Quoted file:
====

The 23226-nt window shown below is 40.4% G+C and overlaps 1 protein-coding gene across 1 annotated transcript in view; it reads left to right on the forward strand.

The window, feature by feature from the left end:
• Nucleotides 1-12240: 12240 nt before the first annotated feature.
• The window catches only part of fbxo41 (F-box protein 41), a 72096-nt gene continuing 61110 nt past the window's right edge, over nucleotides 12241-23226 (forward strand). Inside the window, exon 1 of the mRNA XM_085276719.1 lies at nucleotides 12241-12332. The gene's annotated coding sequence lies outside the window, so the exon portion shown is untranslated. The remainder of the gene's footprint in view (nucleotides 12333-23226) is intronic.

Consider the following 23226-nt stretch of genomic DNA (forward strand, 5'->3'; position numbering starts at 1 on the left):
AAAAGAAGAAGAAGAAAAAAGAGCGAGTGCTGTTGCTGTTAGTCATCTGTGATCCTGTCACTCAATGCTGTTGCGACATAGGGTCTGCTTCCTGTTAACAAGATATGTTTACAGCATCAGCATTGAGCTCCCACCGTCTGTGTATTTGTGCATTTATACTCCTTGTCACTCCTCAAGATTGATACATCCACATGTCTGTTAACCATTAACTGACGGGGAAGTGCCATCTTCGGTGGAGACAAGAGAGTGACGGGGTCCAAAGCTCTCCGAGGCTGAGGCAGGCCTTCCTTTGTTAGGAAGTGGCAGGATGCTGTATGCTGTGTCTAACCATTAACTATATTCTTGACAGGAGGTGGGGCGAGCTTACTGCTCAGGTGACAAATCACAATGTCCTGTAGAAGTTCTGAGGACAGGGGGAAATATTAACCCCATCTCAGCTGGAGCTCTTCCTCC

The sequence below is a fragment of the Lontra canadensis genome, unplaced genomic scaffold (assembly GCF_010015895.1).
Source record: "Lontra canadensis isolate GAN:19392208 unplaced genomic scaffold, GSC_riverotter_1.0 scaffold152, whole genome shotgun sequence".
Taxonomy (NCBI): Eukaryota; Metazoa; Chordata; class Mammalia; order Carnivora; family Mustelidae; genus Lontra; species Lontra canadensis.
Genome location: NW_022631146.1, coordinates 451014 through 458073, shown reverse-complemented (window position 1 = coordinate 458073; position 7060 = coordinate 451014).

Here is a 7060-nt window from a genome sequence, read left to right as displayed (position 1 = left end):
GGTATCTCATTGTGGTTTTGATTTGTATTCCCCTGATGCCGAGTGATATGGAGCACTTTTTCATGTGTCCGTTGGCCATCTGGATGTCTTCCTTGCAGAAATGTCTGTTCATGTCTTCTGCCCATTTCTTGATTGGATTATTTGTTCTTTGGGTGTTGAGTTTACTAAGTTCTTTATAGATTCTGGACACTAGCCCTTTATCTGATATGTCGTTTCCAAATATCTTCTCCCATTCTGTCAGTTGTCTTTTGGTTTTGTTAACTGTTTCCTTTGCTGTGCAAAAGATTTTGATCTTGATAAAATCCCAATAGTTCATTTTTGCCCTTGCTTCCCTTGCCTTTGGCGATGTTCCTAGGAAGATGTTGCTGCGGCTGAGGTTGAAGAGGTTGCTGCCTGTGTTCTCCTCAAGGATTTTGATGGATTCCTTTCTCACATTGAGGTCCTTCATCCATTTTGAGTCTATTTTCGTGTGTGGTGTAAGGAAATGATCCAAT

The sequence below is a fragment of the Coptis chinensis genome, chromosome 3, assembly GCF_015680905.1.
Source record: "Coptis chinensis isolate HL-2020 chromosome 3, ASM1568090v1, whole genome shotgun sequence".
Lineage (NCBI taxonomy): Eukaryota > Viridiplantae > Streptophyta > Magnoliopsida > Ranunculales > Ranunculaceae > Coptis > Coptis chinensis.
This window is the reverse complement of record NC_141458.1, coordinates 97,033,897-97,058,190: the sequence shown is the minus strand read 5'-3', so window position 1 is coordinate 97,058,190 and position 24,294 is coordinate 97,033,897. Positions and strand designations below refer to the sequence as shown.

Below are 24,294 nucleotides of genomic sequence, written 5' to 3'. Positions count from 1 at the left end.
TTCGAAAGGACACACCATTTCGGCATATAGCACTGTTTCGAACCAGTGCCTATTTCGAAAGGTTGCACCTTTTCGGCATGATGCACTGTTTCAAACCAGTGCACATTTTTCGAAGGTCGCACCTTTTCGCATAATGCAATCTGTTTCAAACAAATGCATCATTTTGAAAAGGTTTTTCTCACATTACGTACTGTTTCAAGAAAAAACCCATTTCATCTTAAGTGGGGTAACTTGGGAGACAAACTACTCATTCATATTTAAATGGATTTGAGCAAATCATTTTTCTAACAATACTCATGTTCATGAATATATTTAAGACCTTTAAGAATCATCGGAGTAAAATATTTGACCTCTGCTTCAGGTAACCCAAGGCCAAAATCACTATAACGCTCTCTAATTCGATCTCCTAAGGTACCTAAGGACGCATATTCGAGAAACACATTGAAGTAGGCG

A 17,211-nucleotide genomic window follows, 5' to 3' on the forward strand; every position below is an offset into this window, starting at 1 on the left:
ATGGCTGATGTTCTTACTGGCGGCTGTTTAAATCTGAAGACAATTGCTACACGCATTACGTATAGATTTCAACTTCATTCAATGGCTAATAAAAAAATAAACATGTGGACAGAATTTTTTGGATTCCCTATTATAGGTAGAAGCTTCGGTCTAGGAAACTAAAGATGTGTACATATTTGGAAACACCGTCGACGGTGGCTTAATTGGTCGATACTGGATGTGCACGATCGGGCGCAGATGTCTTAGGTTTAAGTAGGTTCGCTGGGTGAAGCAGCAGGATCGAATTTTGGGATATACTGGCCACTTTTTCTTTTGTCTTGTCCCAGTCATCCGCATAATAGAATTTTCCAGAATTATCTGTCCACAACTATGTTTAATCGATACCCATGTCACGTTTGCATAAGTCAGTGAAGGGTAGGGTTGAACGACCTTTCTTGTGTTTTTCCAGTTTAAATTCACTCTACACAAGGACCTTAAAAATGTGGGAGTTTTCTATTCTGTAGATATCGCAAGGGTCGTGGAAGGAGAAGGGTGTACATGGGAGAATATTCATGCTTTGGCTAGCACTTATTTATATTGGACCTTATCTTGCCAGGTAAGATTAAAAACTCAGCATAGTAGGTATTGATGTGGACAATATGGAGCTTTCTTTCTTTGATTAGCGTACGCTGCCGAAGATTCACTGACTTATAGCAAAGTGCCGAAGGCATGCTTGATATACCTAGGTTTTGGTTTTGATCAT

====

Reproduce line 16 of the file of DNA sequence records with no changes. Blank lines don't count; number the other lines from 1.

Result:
This window is the reverse complement of record NC_141458.1, coordinates 97,033,897-97,058,190: the sequence shown is the minus strand read 5'-3', so window position 1 is coordinate 97,058,190 and position 24,294 is coordinate 97,033,897. Positions and strand designations below refer to the sequence as shown.